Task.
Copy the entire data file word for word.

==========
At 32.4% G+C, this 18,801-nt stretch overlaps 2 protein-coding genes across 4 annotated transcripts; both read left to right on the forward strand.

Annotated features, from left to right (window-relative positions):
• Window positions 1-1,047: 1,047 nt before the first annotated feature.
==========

At 32.4% G+C, this 18,801-nt stretch overlaps 2 protein-coding genes across 4 annotated transcripts; both read left to right on the forward strand.

Annotated features, from left to right (window-relative positions):
• Window positions 1-1,047: 1,047 nt before the first annotated feature.